WE ARE A MAGAZINE ABOUT LAW AND JUSTICE | AND THE DIFFERENCE BETWEEN THE TWO
April 19 2024
WE ARE A MAGAZINE ABOUT LAW AND JUSTICE | AND THE DIFFERENCE BETWEEN THE TWO
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New calls for reform of unjust IPP sentences

New calls for reform of unjust IPP sentences

A coalition of mental health organisations, human rights charities and criminal justice organisations has called for reform of IPP sentences, ‘the single greatest stain on our criminal justice system.’  

A joint briefing has been issued by parties including the Royal College of Psychiatrists, The British Psychological Society, Amnesty, Liberty and the Prison Reform Trust. It calls for peers to support 17 amedments to the Victims and Prisoners Bill, presently being debated in parliament.

An IPP, or Imprisonment for Public Protection Order, acts as a pseudo-life sentence. Prisoners must serve an unspecified minimum term until they can demonstrate they are not a threat to the public. Once released, they remain on to indefinite conditional license, which leaves them open to re-imprisonment if breached.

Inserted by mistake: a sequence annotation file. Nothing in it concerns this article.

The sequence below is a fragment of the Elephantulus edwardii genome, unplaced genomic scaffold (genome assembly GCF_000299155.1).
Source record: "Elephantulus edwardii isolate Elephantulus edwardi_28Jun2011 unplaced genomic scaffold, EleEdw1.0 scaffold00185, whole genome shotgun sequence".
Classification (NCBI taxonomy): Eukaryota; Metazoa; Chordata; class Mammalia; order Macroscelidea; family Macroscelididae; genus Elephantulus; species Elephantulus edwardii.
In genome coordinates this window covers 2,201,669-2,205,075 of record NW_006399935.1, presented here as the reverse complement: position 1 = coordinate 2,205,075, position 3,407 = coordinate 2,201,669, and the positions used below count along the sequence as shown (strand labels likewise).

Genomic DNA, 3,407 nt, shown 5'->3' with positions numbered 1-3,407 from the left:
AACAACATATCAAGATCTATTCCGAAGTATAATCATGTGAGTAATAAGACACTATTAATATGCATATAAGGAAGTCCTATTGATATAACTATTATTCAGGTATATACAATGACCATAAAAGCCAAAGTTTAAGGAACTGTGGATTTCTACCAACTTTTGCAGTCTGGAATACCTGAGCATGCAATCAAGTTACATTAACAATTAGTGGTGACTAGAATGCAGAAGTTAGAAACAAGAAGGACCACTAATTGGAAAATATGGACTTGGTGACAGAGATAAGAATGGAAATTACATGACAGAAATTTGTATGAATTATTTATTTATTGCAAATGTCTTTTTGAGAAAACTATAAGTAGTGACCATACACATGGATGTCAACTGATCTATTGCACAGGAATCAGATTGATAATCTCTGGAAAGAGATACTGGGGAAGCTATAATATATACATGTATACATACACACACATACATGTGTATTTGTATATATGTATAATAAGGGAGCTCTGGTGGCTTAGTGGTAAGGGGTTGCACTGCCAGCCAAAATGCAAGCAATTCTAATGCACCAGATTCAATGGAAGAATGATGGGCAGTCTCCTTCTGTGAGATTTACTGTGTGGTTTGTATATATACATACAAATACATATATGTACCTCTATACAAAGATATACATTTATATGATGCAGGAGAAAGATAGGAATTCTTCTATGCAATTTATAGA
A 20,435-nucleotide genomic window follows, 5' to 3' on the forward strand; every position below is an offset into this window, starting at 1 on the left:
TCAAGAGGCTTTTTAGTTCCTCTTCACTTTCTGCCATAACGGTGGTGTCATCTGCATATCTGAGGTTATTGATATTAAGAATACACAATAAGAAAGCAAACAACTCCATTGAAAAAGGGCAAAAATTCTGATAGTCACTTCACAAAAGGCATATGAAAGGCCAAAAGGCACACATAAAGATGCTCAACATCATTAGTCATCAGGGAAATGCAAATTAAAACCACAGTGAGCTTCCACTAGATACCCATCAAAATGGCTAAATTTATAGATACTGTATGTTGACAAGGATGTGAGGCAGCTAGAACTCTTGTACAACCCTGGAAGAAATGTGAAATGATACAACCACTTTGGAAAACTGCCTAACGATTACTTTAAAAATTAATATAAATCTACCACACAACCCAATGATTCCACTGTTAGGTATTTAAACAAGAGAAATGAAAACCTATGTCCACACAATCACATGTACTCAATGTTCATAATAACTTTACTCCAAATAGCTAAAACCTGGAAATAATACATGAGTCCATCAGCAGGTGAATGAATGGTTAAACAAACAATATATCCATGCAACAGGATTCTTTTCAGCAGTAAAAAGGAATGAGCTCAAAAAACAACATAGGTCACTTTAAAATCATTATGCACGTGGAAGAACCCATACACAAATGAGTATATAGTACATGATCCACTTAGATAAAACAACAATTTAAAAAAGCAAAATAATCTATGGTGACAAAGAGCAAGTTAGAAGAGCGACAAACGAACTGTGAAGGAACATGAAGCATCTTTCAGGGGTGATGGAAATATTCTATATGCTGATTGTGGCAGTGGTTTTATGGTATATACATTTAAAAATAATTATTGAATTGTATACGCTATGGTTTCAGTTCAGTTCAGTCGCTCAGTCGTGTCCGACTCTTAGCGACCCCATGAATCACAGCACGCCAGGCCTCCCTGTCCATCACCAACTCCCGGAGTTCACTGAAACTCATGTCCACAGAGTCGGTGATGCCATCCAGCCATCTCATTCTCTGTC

Among proposals in the joint briefing is a provision which would make IPP sentences automatically terminate at a set point. Under this new proposal, if an IPP sentence is not terminated at the three-year point by the Parole Board, it would automatically terminate two years after this provided the individual remained on license.  

The reforms also aim to adopt the recommendations made by the Justice Committee in their previous inquiry into IPP sentences, which calls for those currently serving IPP sentences to be re-sentenced.  

Commenting on the reforms, a spokesperson for UNGRIPP said, ‘the torture of IPP needs to stop!’ The system has been described by Tom Southerden, Amnesty UK’s Legal Programme Director as ‘a living nightmare for those still stuck within it.’  

Dr Joanne Holloway, a Chair at the Royal College of Psychiatrists emphasised thatThe Victims and Prisoners Bill is a chance to make real progress in ending one of the biggest injustices of our criminal justice system.’ It is hoped that the proposed reforms could ensure that individuals do not ‘lose hope while living out sentences that are disproportionate to the crime warranted,’ said Tyrone Steele, Deputy Legal Director at JUSTICE.  He further commented that ‘Righting this wrong would give people their futures back and help ease pressure on our overloaded prison system.’